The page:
For a band couched in the conceit of an androgynous alter-ego, Drab Majesty comes across as a remarkably down the pipe project on sophomore record The Demonstration. None of the most tangible qualities of The Demonstration distinguish it from Drab Majesty’s previous LP, Careless, in that regard, but the noted uptick in songwriting quality makes it a lot easier to focus on the music at hand, rather than the origins or purpose of Andrew Clinco’s Deb Demure persona. Glammy gender-fucking aside, the spirits of not just goth or post-punk, but also the far less niche notion of new wave carry Drab Majesty through an excellent gloomy pop record.
The ease with which the tunes unfold on The Demonstration is impressive: simple enough guitar lines and synths smoothly roll over straightforward drum programming with a cool sheen that’s dark and dreamy, but never wholly dour. The particular balance struck between these elements on a tune like “Dots In The Sky” conjures the likes of Tears For Fears or even Simple Minds in terms of clear and effective pop grammar, though the component parts on their own sound nothing like them. The name of the project certainly still holds sway – the melancholy Demure weaves throughout is never far at hand – but the clean production balances things out, and neither miserablism nor claustrophobia ever takes over.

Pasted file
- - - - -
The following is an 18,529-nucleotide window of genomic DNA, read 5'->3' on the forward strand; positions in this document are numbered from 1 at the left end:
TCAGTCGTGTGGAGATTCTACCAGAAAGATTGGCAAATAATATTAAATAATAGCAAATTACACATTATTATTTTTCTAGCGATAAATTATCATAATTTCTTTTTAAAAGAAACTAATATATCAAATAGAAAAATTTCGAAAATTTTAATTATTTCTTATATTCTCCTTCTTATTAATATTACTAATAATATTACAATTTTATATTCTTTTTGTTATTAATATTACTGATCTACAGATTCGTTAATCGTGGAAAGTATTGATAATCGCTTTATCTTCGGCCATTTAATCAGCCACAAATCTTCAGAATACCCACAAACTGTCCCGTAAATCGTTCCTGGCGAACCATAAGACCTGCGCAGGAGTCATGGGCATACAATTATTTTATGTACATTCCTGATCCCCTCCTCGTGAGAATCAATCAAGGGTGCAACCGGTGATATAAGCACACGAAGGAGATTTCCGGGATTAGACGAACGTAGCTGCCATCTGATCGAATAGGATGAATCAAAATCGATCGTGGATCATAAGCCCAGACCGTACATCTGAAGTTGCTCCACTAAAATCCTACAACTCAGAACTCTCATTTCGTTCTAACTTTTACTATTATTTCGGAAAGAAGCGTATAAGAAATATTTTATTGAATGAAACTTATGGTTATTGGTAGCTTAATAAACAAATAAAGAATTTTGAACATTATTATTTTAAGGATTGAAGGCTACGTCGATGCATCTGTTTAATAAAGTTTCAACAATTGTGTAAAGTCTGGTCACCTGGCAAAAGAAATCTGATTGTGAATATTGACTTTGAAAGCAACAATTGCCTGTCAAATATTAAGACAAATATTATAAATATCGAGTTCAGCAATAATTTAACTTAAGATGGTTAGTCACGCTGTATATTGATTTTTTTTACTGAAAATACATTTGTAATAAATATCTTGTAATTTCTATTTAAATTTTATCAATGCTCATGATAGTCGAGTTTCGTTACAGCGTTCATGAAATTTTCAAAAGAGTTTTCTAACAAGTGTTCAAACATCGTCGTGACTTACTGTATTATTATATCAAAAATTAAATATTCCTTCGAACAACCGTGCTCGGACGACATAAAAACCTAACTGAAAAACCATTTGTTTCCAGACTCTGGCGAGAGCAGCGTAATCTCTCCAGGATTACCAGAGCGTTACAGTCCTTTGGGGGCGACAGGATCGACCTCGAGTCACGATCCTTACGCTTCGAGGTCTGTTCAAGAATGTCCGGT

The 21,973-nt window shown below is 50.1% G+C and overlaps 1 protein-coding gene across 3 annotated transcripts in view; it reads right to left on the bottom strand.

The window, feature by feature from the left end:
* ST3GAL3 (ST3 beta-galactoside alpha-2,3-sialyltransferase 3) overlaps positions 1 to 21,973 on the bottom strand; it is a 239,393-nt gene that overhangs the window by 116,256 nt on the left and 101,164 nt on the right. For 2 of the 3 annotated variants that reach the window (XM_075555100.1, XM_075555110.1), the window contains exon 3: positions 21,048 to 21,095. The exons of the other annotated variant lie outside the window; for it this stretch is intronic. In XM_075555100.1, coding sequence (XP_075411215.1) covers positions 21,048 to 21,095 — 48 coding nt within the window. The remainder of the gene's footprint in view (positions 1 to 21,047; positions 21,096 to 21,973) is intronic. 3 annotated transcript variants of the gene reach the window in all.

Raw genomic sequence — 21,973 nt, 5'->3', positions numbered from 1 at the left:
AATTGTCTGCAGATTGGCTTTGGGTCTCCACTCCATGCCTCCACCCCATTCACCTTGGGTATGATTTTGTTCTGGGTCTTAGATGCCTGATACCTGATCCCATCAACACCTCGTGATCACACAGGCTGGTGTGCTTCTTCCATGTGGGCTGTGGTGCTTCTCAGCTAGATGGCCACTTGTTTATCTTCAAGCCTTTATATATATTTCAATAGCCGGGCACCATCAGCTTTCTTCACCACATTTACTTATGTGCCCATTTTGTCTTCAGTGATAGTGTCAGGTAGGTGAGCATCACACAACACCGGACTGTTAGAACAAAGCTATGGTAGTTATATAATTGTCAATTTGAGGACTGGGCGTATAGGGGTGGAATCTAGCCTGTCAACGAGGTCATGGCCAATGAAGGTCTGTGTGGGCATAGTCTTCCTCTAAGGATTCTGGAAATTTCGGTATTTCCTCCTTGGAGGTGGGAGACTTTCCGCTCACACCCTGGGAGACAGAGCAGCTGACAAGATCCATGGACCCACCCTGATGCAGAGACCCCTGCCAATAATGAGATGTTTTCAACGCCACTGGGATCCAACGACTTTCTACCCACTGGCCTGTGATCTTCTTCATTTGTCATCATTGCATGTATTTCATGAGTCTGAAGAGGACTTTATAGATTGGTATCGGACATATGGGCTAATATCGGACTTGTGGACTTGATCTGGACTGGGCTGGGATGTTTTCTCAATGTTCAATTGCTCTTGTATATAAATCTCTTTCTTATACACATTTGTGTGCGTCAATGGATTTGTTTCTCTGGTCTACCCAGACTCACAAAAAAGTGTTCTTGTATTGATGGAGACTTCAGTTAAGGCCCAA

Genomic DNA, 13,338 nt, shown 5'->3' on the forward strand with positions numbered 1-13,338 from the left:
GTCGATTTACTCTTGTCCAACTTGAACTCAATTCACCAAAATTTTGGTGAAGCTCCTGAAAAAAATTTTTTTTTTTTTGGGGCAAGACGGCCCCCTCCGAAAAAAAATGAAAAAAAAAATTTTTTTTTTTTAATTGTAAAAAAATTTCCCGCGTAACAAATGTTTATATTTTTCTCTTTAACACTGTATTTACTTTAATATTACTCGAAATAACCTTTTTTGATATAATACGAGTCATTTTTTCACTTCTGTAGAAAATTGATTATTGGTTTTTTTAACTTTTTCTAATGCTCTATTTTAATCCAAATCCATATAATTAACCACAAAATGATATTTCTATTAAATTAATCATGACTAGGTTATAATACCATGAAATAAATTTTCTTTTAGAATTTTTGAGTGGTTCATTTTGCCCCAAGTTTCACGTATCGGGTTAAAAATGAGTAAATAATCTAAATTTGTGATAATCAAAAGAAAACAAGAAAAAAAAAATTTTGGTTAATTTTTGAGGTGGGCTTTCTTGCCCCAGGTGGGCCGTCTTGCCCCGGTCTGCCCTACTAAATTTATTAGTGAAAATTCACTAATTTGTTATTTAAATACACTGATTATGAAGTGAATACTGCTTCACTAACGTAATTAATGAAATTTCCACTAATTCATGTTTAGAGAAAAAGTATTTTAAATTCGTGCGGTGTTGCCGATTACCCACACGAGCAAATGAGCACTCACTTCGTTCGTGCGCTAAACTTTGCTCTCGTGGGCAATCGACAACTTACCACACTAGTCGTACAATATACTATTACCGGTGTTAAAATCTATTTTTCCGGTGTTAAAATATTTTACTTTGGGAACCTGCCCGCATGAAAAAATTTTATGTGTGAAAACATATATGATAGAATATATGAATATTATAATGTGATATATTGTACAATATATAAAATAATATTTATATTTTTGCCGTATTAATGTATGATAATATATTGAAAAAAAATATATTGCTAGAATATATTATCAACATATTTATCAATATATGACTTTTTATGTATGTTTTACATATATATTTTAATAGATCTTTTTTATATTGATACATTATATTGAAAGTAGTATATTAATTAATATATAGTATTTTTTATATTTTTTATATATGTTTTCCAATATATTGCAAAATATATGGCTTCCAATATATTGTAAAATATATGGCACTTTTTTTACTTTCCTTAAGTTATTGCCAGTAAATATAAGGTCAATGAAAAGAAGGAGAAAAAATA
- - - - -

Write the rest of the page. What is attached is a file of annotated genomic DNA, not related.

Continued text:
On that note, it’d perhaps be easy to call the record facile or almost naive were it not for Demure’s vocals. Though she’s never taking up the melodic heavy lifting, she stays at the center of the album by virtue of the contradictory mix of canny passion and arch detachment which is imparted to tunes like “39 By Design” and “Too Soon To Tell”. Part Robert Smith, part Jarvis Cocker, part Zelda character, Demure’s ghostly croon lends a wary and weary tone, often intimating more than it directly tells, but still bringing the dreamy elements of the songs together into clear constellations.
The individual elements in The Demonstration‘s songs don’t vary much from track to track, and I’d normally be suspect of a sophomore record with such uniform instrumentation, with redundancy or sameness being cause for concern. That’s definitely not the case here. Like, say, Mr.Kitty, Drab Majesty makes the melodic forthrightness of its tracks a unifying strength, and rather than ever stepping on each other’s toes, each tune offers itself plainly to the listener, getting over by virtue of the sheer memorability and atmosphere each carries. Recommended.